Liposomal daunorubicin (DaunoXome) plus dexamethasone for patients with multiple myeloma: A phase II International Oncology Study Group study

Ann F. Mohrbacher*, Stephanie A. Gregory, Don A. Gabriel, Jason M. Rusk, Francis J. Giles

*Corresponding author for this work

Research output: Contribution to journalArticlepeer-review

16 Scopus citations

Abstract

BACKGROUND. Liposomal daunorubicin is an effective cytotoxic agent in patients with Kaposi sarcoma and hematologic malignancies. Anthracycline-based chemotherapy regimens, such as vincristine/doxorubicin/dexamethasone (VAD), are standard in the treatment of patients with multiple myeloma (MM). Cardiotoxicity remains a limiting factor in dose escalation of anthracyclines, and multidrug resistance (MDR) develops rapidly on exposure to anthracyclines. Liposomal daunorubicin was designed in an attempt to overcome MDR and to reduce anthracycline-related toxicities. Thus, an open-label, Phase II clinical study was conducted by the International Oncology Study Group to assess the efficacy and safety of intravenous liposomal daunorubicin at a dose of 100 mg/m2 given every 3 weeks for a maximum of 6 cycles in patients with recently diagnosed MM (n = 4 patients) or recurrent/refractory MM (n = 37 patients). METHODS. Liposomal daunorubicin was administered as a single agent for the initial two cycles of therapy, and dexamethasone was added to all subsequent cycles. The primary study end point was response rates. Thirty-eight patients were treated, 35 of whom were evaluable for response. RESULTS. A partial response was achieved in six patients (17%), including one patient with disease that previously was refractory to VAD therapy. Stable disease was observed in 22 patients (63%). The principal toxicity was myelosuppression. Grade 3 or 4 hematologic toxicities included granulocytopenia (26%), anemia (Grade 3 only; 11%), thrombocytopenia (11%), and febrile neutropenia (13%). The median survival in 35 patients with recurrent disease was 7.6 months. CONCLUSIONS. Liposomal daunorubicin had activity in this population of poor-risk patients that was comparable to the activity of standard regimens. Further studies of this agent in combination with other anti-MM agents are warranted.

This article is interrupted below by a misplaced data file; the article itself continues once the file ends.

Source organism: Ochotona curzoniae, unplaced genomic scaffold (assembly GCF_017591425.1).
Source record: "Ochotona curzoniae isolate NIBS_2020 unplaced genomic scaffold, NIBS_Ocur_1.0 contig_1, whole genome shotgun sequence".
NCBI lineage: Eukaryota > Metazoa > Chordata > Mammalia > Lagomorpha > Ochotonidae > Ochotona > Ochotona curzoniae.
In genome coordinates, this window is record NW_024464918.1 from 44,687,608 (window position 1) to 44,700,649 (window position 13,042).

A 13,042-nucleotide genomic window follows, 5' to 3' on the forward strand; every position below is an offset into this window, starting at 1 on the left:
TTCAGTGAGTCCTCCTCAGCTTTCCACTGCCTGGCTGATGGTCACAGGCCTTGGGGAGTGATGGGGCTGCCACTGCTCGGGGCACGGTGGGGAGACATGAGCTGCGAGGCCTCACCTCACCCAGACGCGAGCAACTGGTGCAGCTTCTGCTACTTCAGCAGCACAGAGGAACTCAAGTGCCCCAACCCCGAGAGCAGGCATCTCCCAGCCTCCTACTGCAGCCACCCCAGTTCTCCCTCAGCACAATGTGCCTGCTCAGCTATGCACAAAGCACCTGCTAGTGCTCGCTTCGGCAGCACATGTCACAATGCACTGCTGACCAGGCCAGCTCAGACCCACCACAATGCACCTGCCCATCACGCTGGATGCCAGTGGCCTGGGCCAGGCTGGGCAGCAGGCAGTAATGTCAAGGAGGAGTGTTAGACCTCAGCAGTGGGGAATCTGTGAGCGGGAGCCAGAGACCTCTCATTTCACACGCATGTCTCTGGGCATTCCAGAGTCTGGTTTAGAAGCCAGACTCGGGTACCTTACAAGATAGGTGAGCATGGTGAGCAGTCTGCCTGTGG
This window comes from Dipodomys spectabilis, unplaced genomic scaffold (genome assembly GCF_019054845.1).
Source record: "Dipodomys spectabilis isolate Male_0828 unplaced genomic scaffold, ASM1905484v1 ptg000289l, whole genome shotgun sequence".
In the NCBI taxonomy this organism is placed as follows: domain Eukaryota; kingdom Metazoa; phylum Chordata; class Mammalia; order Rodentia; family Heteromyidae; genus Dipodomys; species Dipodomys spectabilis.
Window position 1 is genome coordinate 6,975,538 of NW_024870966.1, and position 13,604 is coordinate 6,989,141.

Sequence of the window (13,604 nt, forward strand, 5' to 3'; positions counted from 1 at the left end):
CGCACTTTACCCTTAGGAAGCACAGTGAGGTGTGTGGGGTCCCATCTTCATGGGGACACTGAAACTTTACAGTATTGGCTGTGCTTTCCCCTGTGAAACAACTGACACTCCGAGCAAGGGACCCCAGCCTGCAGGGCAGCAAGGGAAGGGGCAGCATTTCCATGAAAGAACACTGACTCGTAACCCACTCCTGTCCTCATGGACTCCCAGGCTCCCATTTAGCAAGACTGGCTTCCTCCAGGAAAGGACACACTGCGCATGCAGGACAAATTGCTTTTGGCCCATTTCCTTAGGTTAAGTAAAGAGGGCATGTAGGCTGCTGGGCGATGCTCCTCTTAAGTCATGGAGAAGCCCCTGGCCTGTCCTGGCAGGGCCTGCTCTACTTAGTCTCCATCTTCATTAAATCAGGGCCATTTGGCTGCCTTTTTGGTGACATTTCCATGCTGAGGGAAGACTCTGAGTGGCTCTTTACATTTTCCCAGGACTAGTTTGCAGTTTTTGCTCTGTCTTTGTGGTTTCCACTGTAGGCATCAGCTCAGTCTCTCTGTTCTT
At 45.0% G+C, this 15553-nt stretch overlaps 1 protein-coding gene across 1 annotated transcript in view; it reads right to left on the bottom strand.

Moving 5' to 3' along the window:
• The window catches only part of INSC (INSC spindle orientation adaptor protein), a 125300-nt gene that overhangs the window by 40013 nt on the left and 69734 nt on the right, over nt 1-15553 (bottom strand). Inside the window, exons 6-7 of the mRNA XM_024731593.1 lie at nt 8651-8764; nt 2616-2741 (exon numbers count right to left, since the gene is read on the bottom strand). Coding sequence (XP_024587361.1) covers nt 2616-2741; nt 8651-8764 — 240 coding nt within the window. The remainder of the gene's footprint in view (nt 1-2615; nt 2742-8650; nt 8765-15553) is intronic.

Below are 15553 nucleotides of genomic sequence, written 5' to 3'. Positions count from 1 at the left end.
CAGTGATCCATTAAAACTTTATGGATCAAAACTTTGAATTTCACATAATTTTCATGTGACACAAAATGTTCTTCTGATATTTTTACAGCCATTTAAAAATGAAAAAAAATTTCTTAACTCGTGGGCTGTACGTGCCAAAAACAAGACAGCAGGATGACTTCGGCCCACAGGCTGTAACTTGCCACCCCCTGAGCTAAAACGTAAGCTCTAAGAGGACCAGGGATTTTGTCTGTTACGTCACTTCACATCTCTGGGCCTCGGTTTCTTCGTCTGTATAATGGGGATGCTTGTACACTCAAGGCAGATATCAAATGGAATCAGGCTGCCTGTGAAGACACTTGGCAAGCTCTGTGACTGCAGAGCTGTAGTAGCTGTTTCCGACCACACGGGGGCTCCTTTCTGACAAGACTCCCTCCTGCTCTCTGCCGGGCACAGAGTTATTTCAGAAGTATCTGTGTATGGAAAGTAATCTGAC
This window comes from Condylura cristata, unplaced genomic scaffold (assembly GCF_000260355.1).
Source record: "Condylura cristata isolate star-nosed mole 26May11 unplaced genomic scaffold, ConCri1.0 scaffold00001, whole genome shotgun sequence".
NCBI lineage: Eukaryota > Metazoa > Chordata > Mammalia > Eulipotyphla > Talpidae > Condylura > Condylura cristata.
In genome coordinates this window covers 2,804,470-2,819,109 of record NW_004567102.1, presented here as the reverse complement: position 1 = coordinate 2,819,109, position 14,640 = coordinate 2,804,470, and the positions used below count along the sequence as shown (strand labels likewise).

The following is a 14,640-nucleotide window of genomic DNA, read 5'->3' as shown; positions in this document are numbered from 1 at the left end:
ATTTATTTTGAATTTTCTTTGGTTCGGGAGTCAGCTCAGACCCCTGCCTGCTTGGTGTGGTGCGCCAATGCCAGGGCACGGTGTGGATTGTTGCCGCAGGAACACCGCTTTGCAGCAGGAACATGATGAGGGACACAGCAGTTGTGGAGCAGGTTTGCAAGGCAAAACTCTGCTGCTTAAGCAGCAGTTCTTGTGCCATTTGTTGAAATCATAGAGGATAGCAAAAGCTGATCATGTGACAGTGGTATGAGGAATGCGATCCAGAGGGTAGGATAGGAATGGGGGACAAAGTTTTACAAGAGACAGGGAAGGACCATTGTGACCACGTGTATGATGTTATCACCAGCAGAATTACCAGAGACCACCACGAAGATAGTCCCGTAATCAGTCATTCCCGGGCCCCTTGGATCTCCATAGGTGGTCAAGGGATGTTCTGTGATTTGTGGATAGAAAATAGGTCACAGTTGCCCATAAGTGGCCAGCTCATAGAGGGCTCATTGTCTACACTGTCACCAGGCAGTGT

Original languageEnglish (US)
Pages (from-to)2645-2652
Number of pages8
JournalCancer
Volume94
Issue number10
DOIs
StatePublished - May 15 2002

Keywords

  • Hematologic malignancy
  • Liposomal daunorubicin
  • Multiple myeloma
  • Recurrence

ASJC Scopus subject areas

  • Oncology
  • Cancer Research

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